When Mallun Yen started Operator Collective last year, she wanted to build an investment firm for people who didn’t have a voice in Silicon Valley. That meant connecting women and people of color with operators who have been intimately involved in building companies from the ground up, then providing early-stage investment.
She then brought in Leyla Seka as a partner. Seka helped build the AppExchange at Salesforce into a powerful marketplace for companies built on top of the Salesforce platform, or that plugged into the platform in some meaningful way to sell their offerings directly to Salesforce customers. Through that role, she met a lot of people in the startup world, and she saw a lot of inequities.
Yen, whose background includes eight years as a VP at Cisco, and co-founder of Saastr with Jason Lemkin, wanted to build a different kind of firm, one that connected these operators —
Fringe is a new company pitching employers on a service offering lifestyle benefits for their employees in addition to, or instead of, more traditional benefits packages.
“We didn’t think it made sense that employees need to be sick, disabled, dead or 65+ to benefit from their benefits,” wrote Fringe chief executive Jordan Peace, in an email.
The Richmond, Virginia-based company was founded by five college friends from Virginia Tech rounded up by Peace and Jason Murray, who serves as the company’s head of Strategy and Finance. The two men previously owned a financial planning firm called Greenhouse Money, which worked with small businesses to set up benefits packages and retirement accounts.
During that time, the two men had a revelation… employees at these small and medium-sized businesses didn’t just want retirement or healthcare benefits, they wanted perks that were more applicable to their day-to-day lives. Because Murray and Peace couldn’t
As expected, fintech company nCino has raised its IPO price range. The North Carolina-based banking software firm now expects to sell its shares for between $28 and $29 per share, far more than its initial price range of $22 to $24 per share.
At its $28 to $29 per-share price interval, nCino is worth $2.50 billion to $2.59 billion, sharply more than its preceding $1.96 billion to $2.14 billion range.
The valuation makes more sense for the company, given its growth rate, revenue scale and how the market is currently valuing similar companies. As TechCrunch wrote earlier this week, concerning the SaaS company’s scale and value (emphasis ours):
Annualizing the company’s Q1 (the April 30, 2020 period) revenue results, nCino’s $178.9 million run rate would give it a revenue multiple of 11x to 12x at its expected IPO prices, a somewhat modest result by current standards.
Indeed, as nCino
Bradford K. Newman Contributor
Mr. Newman is the chair of Baker McKenzie’s North America Trade Secrets Practice. The views and opinions expressed here are his own.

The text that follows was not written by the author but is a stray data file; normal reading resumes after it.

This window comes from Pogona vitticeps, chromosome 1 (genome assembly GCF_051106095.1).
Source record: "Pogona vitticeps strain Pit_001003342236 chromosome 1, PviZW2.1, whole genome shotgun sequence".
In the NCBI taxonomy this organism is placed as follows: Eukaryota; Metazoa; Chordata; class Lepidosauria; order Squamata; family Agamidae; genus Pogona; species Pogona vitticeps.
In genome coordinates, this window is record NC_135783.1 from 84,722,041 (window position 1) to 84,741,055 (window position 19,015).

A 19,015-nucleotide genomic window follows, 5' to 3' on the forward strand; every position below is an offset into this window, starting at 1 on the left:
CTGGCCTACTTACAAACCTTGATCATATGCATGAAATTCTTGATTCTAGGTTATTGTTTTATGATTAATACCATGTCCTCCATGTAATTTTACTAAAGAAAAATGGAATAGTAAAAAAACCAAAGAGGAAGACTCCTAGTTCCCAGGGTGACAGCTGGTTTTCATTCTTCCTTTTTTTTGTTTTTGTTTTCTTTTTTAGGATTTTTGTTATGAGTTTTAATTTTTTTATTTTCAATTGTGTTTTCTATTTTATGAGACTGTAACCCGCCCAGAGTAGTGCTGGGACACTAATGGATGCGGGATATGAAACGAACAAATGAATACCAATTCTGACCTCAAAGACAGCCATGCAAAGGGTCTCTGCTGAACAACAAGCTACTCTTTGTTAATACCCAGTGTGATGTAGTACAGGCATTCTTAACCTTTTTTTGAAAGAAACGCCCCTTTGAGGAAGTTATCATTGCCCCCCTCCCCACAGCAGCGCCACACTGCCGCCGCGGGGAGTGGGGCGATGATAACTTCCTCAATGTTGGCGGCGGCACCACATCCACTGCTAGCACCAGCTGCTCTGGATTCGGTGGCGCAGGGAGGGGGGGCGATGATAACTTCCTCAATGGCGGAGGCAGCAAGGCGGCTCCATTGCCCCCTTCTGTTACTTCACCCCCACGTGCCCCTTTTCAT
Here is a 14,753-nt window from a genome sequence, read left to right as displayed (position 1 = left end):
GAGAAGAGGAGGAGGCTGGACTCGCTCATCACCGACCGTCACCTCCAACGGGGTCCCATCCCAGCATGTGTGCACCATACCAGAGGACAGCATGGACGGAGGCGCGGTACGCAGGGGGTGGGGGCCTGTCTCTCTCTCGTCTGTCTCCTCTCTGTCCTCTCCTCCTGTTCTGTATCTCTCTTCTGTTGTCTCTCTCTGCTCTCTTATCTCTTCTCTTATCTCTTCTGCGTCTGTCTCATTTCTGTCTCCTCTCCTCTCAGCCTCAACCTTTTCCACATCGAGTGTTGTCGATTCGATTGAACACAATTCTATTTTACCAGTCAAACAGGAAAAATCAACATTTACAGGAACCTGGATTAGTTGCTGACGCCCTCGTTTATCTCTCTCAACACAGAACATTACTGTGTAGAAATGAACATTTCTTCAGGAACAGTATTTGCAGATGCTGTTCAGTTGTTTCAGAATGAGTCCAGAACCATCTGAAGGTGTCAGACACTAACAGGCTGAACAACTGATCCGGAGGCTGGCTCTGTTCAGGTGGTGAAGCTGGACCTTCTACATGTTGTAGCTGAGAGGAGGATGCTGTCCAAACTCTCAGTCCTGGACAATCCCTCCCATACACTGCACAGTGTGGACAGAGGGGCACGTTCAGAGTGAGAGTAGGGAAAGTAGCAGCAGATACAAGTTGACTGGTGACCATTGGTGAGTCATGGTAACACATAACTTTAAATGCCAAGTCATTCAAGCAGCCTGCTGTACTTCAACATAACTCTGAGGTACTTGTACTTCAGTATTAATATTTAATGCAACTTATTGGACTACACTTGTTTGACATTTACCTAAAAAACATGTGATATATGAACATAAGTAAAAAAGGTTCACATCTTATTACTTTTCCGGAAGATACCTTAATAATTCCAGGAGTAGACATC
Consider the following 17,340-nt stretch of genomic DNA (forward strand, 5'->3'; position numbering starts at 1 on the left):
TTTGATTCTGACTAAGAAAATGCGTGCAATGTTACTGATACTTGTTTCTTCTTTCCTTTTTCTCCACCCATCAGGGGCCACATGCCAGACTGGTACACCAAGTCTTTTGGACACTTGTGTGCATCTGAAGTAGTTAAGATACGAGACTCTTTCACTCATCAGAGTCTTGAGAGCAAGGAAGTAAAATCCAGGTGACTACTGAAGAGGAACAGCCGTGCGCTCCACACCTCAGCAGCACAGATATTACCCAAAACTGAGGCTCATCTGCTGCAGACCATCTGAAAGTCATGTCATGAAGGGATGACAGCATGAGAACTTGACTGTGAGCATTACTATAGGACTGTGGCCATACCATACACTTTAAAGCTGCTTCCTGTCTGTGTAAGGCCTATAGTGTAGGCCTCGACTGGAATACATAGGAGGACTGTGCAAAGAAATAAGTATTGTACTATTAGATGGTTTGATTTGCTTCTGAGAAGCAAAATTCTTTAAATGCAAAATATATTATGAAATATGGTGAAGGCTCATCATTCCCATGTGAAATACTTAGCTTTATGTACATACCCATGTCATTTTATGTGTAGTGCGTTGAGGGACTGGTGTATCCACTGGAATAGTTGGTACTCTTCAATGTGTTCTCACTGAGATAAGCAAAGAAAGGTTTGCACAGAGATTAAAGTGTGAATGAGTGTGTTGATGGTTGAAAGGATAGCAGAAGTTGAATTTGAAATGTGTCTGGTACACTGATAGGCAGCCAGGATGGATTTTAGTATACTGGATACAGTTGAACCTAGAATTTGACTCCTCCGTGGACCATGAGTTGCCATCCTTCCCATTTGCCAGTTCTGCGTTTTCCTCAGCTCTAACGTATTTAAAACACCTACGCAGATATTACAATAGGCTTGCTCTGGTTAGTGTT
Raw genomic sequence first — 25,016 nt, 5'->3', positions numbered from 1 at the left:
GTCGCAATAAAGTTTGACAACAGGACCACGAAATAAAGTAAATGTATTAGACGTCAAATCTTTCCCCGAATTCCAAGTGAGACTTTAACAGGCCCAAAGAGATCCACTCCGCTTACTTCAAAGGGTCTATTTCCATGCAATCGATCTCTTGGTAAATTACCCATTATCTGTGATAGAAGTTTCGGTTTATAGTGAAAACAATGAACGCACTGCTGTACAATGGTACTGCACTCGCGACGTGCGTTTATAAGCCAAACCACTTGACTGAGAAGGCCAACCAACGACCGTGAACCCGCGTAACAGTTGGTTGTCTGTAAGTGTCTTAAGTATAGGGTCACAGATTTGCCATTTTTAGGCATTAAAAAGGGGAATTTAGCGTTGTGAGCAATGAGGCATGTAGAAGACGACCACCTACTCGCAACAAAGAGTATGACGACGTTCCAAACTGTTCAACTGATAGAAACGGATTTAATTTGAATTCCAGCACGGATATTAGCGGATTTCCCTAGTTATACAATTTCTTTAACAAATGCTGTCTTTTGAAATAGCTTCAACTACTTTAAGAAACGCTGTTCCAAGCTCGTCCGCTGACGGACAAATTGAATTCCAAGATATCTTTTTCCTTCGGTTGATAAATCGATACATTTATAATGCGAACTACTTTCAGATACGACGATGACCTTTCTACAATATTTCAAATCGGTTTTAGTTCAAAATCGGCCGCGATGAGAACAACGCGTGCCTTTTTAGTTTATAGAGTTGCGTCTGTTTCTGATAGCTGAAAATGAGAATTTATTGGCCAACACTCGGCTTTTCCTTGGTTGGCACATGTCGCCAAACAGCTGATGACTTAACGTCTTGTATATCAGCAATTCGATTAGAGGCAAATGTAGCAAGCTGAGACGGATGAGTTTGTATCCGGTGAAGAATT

More posts by this contributor Society needs the Artificial Intelligence Data Protection Act now Artificial Intelligence Poses A Greater Risk To IP Than Humans Do
As a long-time proponent of AI regulation that is designed to protect public health and safety while also promoting innovation, I believe Congress must not delay in enacting, on a bipartisan basis, Section 102(b) of The Artificial Intelligence Data Protection Act — my proposed legislation and now a House of Representatives Discussion Draft Bill. Guardrails in the form of Section 102(b)’s ethical AI legislation are necessary to maintain the dignity of the individual.
What does Section 102(b) of The AI Data Protection Act provide and why the urgent need for the federal
Nanoleaf essentially created a new smart lighting category with its connected light panels, and since then it has iterated with its pixel-like Canvas and, most recently, its new Shapes Hexagons. The Hexagons already seem to be proving popular with customers, as they’re currently waitlisted, but I got the chance to spend some time with them and have found them to be a unique, interesting and very pleasing addition to my home decor.
The Nanoleaf Hexagons don’t change the basic formula of Nanoleaf’s products: They’re individual light panels, which connect to one control unit that has a hardware controller and connects to the power supply. Each one has an electronic connector that snaps into a two-sided connection module that you can then use to connect another panel, in whatever configuration you desire. The panels attach to walls by way of 3M strips, which are pre-mounted on a plastic pad
If you’re an iPhone user, odds are fairly good you spent a frustrating portion of the morning attempting to reopen apps. I know my morning walk was dampened by the inability to fire up Spotify. Plenty of other users reported similar issues with a number of apps, including Pinterest and Waze.
The issue has since been resolved, with Facebook noting that the problem rests firmly on its shoulders. A log page notes a sudden spike in errors stemming from Facebook’s iOS SDK, dating back several hours. Facebook says the issue is the fault of a change in code.
“Earlier today, a code change triggered crashes for some iOS apps using the Facebook SDK,” the developer team writes. “We identified the issue quickly and resolved it. We apologize for any inconvenience.”
While the issue was addressed relatively swiftly (though a few hours can feel like a lifetime, depending on how reliant